"[They had] some great individuals in Le Huynh Duc and Nguyen Hong Son. They also had a whole nation behind them with this being a great opportunity to win a tournament at home, and they also had a good coach in Alfred Riedl who knew a lot about our style of play."
The match was as expected, not easy with the two dangermen causing all sorts of problems for the Singapore backline including nearly starting a fight between two team-mates.
"The game was very even like a boxing game, a punch here and a kick there, an entertaining and high level game," said Sasi in amusement.
"I was given the task of marking Le while Subramani was supposed to mark Nguyen. We had to do a man-to-man job on them in order for our forwards to show their stuff.
"Not many might know this, [but] the desire to win was so high that me and Kadir almost came to blows during the match!
"Le was a slippery opponent and I gave away a free-kick in a dangerous area to him in the first-half.
"Kadir shouted at me for that and I reacted in the heat of that moment, our team-mates even had to separate us!
"Luckily we defended that and ironically it was Kadir who provided the cross for me to score the winning goal. We immediately hugged each other at that point of time and everything was quickly forgotten.
"That was the mindset of winners."
With Latiff sent off 10 minutes before the end, the Lions hung on with Rezal also pulling off a few crucial saves to allow them to achieve their dream.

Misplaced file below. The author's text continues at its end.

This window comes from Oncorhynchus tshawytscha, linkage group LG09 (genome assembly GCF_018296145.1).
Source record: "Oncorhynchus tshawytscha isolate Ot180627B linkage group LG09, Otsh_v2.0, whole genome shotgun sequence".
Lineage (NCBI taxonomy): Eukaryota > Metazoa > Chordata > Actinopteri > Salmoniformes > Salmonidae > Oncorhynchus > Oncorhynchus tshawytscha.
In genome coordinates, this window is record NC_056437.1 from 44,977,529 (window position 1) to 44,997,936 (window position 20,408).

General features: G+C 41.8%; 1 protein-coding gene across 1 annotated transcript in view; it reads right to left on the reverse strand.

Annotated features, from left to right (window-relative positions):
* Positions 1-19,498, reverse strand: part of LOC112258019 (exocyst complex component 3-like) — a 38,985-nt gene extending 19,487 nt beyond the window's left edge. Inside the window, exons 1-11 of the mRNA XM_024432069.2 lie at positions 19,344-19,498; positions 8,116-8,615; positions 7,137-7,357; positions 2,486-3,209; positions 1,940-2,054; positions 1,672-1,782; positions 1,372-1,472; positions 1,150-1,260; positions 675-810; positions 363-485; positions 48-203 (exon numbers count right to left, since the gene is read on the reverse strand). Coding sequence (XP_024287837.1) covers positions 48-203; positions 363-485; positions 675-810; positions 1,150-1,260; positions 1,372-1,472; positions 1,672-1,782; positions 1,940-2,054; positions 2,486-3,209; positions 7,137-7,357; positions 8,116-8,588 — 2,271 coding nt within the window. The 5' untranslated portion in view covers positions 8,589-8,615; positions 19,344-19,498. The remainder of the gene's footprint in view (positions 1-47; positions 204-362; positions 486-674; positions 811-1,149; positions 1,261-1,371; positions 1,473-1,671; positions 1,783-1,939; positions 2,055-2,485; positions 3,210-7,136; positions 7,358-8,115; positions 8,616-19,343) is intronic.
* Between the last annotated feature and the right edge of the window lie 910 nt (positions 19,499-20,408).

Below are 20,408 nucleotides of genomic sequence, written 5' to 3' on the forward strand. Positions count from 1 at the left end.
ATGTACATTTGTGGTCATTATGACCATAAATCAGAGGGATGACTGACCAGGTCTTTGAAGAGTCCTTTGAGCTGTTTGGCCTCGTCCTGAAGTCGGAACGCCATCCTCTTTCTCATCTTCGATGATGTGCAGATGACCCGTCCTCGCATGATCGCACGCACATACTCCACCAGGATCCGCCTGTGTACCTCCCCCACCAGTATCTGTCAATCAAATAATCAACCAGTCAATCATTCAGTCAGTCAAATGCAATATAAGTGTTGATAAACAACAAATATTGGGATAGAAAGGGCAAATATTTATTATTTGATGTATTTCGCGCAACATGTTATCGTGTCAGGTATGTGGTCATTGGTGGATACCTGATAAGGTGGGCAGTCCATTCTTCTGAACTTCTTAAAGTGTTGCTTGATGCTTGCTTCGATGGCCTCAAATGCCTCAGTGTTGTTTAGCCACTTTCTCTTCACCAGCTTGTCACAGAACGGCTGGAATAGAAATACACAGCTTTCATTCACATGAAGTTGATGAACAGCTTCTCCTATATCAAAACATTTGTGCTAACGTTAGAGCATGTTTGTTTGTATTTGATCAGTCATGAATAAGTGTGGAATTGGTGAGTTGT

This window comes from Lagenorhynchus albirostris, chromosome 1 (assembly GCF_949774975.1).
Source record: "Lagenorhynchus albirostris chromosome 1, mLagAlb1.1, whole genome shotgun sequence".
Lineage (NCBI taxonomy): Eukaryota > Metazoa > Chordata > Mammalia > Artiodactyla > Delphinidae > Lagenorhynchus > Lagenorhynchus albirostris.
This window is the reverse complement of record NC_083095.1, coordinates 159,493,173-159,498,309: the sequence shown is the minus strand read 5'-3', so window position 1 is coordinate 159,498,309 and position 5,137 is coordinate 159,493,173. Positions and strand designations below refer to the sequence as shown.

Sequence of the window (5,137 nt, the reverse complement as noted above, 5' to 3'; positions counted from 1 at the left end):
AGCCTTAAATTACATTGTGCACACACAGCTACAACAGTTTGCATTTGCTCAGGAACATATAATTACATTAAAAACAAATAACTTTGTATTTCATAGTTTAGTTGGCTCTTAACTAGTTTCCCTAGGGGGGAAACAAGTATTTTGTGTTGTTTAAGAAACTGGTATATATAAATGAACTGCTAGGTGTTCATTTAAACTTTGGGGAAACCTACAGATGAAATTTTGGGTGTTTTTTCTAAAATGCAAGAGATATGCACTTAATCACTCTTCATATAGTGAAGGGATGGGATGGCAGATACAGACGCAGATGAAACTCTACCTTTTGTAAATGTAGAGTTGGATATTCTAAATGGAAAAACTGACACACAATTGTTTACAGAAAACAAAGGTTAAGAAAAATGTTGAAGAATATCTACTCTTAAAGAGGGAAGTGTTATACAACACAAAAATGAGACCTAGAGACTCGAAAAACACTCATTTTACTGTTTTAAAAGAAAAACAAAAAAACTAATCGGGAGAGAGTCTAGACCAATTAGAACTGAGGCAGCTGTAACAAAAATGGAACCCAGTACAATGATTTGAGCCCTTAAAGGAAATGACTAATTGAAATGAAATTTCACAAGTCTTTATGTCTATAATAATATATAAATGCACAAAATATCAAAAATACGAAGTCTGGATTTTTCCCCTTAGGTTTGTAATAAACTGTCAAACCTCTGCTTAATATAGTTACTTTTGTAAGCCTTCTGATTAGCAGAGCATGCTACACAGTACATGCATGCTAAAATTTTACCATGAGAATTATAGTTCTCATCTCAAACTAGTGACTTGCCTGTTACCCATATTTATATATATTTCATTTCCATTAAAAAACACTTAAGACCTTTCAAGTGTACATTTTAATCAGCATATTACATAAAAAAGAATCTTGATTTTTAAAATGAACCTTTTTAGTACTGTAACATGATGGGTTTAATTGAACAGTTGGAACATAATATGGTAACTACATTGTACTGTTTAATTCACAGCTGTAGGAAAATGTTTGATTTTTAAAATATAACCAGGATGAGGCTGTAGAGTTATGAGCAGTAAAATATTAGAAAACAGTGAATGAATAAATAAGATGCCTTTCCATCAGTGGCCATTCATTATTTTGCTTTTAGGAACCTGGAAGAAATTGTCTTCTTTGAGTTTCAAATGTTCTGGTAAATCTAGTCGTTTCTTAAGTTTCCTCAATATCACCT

Sasi's goal marked the perfect farewell for coach Barry who left after that successful tournament.
"Ultimately Barry already announced he won't be staying before the tournament," explained Sasi.
"I have been promising him throughout that I'll score but I didn't, before the final he came to me again and told me 'This is a good time to score' and I did it."
Looking back, Sasi paid tribute to the 18 locally-born men who made history by winning a first major tournament for Singapore despite various difficulties, adding: "That year was special indeed. Let's not take anything away from the 2004 and 2007 winning squads, you got to be at your best to win championships, but we had a great mixture of races in this group. The good representation across the four ethnic races brought different qualities to the team."
"The fixtures were not kind to us either. We had to fly from Hanoi to Ho Chi Minh for the semis and vice-versa for the final and they put us up at ridiculous hotels but we didn't let anything distract us.
"The credit not only goes to the first 11 but also the reserves - every 18 of us had the belief to do it.
"We're the first handful of Singaporeans to win an international tournament and it was a real proud moment for all of us."
Part 2 of the interview will be published on Sunday.